i too have read this a few times and still don't really understand it. as far as i was aware you could build as many buildings as you liked (other than uniques) in any settlement so long as you had enough citizens (and you almost always did). wasn't that the point? that citizens > buildings > production? i often had settlements with more citizens than population, which i thought was weird, but i assumed that those buildings were being "deactivated" (and if not, why not, if there aren't enough people to run them?)

what i found more annoying was stuff like hitting the housing limit and not being able to get to level 3 and upgrade my hovels to houses. ridiculously, i couldn't continue to increase my population BECAUSE i couldn't continue to grow my population. yes, you read that correctly. the free housing (from WHERE?) when levelling up a city makes this jump even more jarring. and then stuff like doubling my research across my empire overnight because i researched a new type of study (that i don't even have to pay for). so basically the best way to win the game was to make a beeline for the housing and food techs at the beginning of the game (esp the refined housing tech).

fundamentally, i never really understood the idea of having both population costs AND city level requirements. surely they're both a measue of the same thing?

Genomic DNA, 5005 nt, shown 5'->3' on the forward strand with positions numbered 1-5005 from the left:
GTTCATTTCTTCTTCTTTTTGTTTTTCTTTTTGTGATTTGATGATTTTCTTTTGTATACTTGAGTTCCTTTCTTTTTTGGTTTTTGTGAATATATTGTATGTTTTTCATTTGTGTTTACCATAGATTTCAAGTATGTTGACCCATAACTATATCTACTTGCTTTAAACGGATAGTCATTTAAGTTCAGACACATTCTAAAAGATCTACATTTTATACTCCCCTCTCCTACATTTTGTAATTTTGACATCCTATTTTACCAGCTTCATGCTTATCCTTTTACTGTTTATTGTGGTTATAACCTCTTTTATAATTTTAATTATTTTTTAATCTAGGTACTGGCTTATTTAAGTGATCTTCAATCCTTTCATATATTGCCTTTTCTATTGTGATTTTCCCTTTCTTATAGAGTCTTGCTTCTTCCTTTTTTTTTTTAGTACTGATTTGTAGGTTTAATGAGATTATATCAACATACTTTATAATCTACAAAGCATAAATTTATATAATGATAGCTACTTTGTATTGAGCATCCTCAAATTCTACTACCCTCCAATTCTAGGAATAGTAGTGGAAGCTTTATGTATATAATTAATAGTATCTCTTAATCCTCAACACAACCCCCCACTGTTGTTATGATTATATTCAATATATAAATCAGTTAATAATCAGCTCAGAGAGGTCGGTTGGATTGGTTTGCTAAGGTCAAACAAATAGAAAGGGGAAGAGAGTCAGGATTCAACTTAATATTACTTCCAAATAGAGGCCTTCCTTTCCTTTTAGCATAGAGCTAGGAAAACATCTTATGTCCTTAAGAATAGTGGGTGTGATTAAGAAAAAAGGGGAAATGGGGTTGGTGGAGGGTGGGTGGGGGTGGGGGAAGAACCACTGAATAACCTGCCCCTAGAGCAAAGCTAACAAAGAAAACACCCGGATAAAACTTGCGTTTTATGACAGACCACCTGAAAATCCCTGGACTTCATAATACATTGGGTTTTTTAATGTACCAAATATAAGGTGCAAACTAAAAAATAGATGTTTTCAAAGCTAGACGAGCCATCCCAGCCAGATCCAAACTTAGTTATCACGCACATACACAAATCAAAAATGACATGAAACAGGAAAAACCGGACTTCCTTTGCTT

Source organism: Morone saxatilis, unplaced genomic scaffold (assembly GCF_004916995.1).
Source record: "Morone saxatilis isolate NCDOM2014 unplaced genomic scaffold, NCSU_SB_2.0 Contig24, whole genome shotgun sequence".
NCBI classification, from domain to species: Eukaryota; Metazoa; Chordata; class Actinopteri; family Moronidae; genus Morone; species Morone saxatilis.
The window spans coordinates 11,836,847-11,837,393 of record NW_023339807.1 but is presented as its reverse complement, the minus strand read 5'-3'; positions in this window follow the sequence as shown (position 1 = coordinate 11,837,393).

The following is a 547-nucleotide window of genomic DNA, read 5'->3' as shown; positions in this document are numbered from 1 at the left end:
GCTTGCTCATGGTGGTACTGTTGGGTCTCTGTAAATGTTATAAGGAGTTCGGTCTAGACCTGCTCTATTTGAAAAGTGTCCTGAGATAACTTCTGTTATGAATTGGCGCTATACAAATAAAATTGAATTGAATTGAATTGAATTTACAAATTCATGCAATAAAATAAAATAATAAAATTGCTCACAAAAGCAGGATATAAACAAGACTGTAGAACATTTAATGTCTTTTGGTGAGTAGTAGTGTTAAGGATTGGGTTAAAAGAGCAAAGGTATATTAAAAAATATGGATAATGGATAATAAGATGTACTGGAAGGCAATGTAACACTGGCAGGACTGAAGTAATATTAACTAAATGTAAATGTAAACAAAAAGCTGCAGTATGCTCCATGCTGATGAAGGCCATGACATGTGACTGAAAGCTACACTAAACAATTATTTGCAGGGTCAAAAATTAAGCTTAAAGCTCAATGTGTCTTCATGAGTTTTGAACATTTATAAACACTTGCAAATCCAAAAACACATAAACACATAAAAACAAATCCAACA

wouldn't it be easier to simply add more levels, and give settlements up to 6 buildings at level 2, up to 8 at level 3, or whatever. that way you can easily predefine exactly how powerful and large a town can be by it's level, instead of dealing with huge numbers of citizens and buildings. instead of determining buildings by population and production by level, determine production by population and buildings by level. you could then insure economies of scale by having those buildings produce a certain amount per citizen (this is what gives value to population between levels, and results in a dip in production when you recruit soldiers). this way the tile limit would never be a gameplay issue, because the maximum city level would have a lower building limit, and even after than, production would could continue to increase with population.

at the moment, because end level pop is so huge compared to early levels, you either make studies cost 5 pop and have hundreds by the end game, or make them cost 10 and have them unbuildable at the start. all the fixes seem to be awkward workarounds to attempt to escape this fact, such as the recent decision to make your second library cost twice as many people as your first. they are attempting to stop building numbers from growing exonentially (as your population does) by making the costs of buildings grow exponentially. and so the two cancel out and the number of buildings grows at a steady rate. if you limited numbers of buildings by settlement level instead of people, this would happen anyway, without crazy mathematics, because the settlement level requirements increase at an increasing rate already.

and because you can't make the second level studies cost more pop than the old ones (ie you have to go from 1/5 people to 2/5 people instead of 2/7 people) the bonuses from getting the tier 2 studies are obscene once you manage to cheese-ball your way to them first.

i also thought i read in another recent blog that housing no longer needed to be actively built in order to save tiles, size and performance. this seemed eminently sensible to me. or was that for fallen enchantress?

 

EDITed several times.